You will be charged for each Lightning Deal or 7-Day Deal that is submitted and has successfully run. The fee is displayed as part of the Deal creation workflow when you select the schedule for the Deal.
Deciding whether or not to take advantage of a LD requires an acceptance of risk. This is predominantly because Amazon can run the four-hour deal whenever they choose within the date range selected. For example, if your deal runs from 2am - 8am, you aren’t going to get optimal exposure due to the low amount of traffic on Amazon at that time of day.
Where do Lightning Deals appear on Amazon?
LDs are featured on the Amazon Deals page, one of the most visited pages on Amazon. Some deals show the future expiration using the format hh:mm:ss.
Above: Example of Lightning Deals for Grocery items
Why are Amazon Lightning Deals useful?
Featuring a product as a LD may help increase sales and can also be an effective way to reduce excess inventory.
- On average, a product sees an approximate 65% boost in sales the day of the Lightning Deal.
- The day after the sale, the boost is still there but it drops to close to 39%.
- On day three, it’s down to 22%, and 19% on day four.
- By day six the boost is below 10%, continuing the normalization trend back to its original sales numbers over the next eight days.
Overall, a product will generally experience a 200% bump in average daily sales from a Lightning Deal. That means that if a product normally experiences 10 sales daily, the two-week period post-Lightning Deal should average out to an extra 30 units of sales per day.
Pros and Cons of Amazon Lightning Deals
LDs come with several pros and cons.
- Great exposure and increased visibility for new products
- ‘Halo effect’ bump – expect sales to increase for up to a month after the LD has run
- Helps liquidate excess inventory or discontinued SKUs quickly and efficiently
- Gain an edge over other sellers and vendors and win new customers – really helpful for brands in ultra-competitive categories with minimal differentiation between products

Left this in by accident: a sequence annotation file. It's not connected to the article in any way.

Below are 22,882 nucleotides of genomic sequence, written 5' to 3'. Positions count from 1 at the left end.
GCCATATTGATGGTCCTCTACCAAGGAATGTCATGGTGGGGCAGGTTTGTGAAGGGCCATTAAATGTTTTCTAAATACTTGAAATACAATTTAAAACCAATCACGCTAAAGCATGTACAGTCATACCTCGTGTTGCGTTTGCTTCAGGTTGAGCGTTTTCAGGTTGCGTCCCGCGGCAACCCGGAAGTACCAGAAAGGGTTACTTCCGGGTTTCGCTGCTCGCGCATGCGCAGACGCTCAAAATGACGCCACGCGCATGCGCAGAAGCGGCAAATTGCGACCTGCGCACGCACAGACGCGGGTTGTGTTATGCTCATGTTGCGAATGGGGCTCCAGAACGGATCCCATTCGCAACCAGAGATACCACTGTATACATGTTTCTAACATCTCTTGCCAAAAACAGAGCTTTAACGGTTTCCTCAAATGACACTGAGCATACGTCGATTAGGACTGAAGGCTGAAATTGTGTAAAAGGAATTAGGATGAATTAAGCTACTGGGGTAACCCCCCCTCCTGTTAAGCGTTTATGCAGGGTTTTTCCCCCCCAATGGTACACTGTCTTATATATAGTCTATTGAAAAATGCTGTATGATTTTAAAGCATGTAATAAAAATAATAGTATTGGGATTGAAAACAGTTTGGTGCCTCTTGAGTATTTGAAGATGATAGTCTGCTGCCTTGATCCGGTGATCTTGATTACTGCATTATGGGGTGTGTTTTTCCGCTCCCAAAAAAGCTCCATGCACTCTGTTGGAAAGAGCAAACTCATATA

- The fee can be cost-prohibitive to some brands
- The ‘halo-effect’ is relatively short-lived
- You do not have control over the exact timing of when the LD will run
- To qualify, Amazon requires you to provide steep discounts, hurting your channel profitability
- To qualify, Amazon requires you to provide a minimum quantity of units for the LD, hurting your inventory levels
- Appropriate inventory must be available in FC’s at least a week prior to the LD running
What are some Lightning Deal best practices for brands?
- Before running a LD ensure that your product display page is optimized with content that will increase your chances of converting the increased traffic, such as:
- Enticing product title, bullet points, and product description
- Ensure use of high-quality product images, 7 or more images recommended
- A+ content
- Include video if possible
- Ensure availability of enough inventory to account for the expected halo effect after the LD ends
- Ensure that the product being promoted via a LD is relevant, seasonally speaking. This will translate to better LD and halo effect results
- Consider if the deal is competitive, both to other brands and similar products in your space, but also to other deals possibly available off-Amazon
- If possible, consolidate and prolong the halo effect uptick with more aggressive PPC efforts for impacted SKUs.
Are Lightning Deals right for your brand?
Lightning Deals certainly don’t make sense for every vendor or seller. In some cases, the sales spike and ongoing halo effect may fail to outweigh the profit margin and inventory level hit.
Overall, if LDs are not too cost-prohibitive, you should definitely test out the effectiveness of this type of promotion as soon as possible, as they may offer a way to help increase your competitiveness in the marketplace.